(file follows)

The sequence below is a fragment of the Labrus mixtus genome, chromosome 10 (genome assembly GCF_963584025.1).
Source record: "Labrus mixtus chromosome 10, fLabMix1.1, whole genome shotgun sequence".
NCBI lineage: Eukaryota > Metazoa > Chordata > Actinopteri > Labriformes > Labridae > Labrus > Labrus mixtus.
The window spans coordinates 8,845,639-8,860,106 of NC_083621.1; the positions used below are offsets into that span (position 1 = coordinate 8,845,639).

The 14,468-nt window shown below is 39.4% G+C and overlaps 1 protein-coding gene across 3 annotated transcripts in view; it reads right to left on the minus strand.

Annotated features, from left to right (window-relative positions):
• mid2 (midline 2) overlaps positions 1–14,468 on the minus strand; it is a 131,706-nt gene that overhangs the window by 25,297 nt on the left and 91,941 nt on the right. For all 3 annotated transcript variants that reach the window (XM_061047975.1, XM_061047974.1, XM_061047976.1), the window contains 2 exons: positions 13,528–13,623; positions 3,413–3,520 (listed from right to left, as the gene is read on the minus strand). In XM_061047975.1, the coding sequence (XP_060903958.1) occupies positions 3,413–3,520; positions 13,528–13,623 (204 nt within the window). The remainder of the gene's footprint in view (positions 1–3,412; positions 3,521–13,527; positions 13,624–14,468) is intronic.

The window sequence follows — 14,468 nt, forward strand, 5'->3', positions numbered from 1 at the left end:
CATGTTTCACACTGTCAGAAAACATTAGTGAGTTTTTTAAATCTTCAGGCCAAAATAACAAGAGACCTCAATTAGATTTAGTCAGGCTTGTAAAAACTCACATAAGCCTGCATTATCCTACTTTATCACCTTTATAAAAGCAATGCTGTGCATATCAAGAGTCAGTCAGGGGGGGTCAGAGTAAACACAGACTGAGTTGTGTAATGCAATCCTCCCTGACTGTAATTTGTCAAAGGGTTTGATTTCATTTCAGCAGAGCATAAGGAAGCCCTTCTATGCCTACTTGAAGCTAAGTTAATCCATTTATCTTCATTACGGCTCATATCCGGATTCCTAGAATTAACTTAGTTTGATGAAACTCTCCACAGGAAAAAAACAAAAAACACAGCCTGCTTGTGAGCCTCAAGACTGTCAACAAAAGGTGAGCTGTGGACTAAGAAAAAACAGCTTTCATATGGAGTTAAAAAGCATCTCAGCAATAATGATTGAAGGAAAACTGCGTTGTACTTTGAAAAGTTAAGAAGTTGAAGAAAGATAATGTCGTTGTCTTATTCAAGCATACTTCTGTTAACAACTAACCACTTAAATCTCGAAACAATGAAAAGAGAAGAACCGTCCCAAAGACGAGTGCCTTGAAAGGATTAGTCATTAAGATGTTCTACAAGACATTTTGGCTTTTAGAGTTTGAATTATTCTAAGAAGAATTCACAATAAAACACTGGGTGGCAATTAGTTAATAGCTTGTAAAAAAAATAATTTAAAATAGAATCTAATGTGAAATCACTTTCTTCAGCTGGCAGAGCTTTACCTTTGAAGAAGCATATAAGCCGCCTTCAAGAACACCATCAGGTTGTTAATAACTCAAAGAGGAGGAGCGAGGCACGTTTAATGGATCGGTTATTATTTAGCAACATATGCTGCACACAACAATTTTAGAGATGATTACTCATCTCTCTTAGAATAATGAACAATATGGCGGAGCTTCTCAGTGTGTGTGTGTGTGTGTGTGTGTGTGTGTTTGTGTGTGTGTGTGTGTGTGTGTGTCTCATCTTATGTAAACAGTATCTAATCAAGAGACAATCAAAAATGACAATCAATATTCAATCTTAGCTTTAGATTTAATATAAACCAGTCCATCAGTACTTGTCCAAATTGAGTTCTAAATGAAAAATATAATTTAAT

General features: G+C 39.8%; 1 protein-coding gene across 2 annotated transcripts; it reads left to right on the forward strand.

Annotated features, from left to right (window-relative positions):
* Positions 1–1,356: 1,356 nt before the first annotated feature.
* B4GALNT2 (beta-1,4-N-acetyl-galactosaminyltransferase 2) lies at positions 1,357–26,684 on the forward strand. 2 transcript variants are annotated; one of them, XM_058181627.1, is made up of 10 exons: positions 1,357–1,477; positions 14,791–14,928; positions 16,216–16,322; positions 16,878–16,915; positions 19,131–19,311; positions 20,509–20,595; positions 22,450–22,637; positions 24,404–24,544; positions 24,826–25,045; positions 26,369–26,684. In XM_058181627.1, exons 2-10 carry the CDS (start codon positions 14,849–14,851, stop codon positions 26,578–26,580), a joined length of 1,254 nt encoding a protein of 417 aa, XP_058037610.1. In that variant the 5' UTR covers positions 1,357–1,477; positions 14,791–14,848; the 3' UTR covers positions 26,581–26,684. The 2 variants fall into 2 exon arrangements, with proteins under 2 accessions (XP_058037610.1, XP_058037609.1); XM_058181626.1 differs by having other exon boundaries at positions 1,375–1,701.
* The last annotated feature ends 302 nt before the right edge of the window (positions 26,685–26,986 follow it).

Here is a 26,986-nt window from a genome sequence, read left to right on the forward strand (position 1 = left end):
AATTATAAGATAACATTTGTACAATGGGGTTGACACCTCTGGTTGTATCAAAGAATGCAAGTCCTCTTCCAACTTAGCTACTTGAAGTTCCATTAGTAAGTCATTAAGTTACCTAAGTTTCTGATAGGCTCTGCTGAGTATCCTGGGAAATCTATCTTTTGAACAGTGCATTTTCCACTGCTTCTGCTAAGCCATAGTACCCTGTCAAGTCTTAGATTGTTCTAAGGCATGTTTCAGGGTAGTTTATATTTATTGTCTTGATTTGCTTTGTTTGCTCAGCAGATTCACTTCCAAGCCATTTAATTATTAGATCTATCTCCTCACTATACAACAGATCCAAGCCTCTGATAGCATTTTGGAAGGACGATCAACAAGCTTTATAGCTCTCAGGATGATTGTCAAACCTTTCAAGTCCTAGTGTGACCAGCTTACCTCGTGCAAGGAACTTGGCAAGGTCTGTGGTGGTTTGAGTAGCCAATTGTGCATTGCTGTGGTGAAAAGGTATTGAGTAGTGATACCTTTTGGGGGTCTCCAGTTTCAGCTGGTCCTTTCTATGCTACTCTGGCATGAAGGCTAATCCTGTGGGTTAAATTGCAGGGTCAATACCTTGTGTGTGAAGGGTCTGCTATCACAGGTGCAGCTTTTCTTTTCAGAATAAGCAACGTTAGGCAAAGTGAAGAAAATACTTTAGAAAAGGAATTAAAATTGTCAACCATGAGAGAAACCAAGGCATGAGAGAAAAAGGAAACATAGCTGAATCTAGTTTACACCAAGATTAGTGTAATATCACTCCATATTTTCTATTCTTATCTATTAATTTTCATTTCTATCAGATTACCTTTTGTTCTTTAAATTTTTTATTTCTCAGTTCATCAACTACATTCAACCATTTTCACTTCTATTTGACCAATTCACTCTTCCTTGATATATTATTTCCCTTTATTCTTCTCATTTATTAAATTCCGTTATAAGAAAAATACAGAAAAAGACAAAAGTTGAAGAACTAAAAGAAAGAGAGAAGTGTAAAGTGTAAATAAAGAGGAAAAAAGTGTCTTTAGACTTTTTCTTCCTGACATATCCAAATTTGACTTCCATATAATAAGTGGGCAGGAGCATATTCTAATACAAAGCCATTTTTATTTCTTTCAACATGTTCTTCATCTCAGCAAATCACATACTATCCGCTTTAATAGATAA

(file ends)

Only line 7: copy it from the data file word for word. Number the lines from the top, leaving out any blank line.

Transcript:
• mid2 (midline 2) overlaps positions 1–14,468 on the minus strand; it is a 131,706-nt gene that overhangs the window by 25,297 nt on the left and 91,941 nt on the right. For all 3 annotated transcript variants that reach the window (XM_061047975.1, XM_061047974.1, XM_061047976.1), the window contains 2 exons: positions 13,528–13,623; positions 3,413–3,520 (listed from right to left, as the gene is read on the minus strand). In XM_061047975.1, the coding sequence (XP_060903958.1) occupies positions 3,413–3,520; positions 13,528–13,623 (204 nt within the window). The remainder of the gene's footprint in view (positions 1–3,412; positions 3,521–13,527; positions 13,624–14,468) is intronic.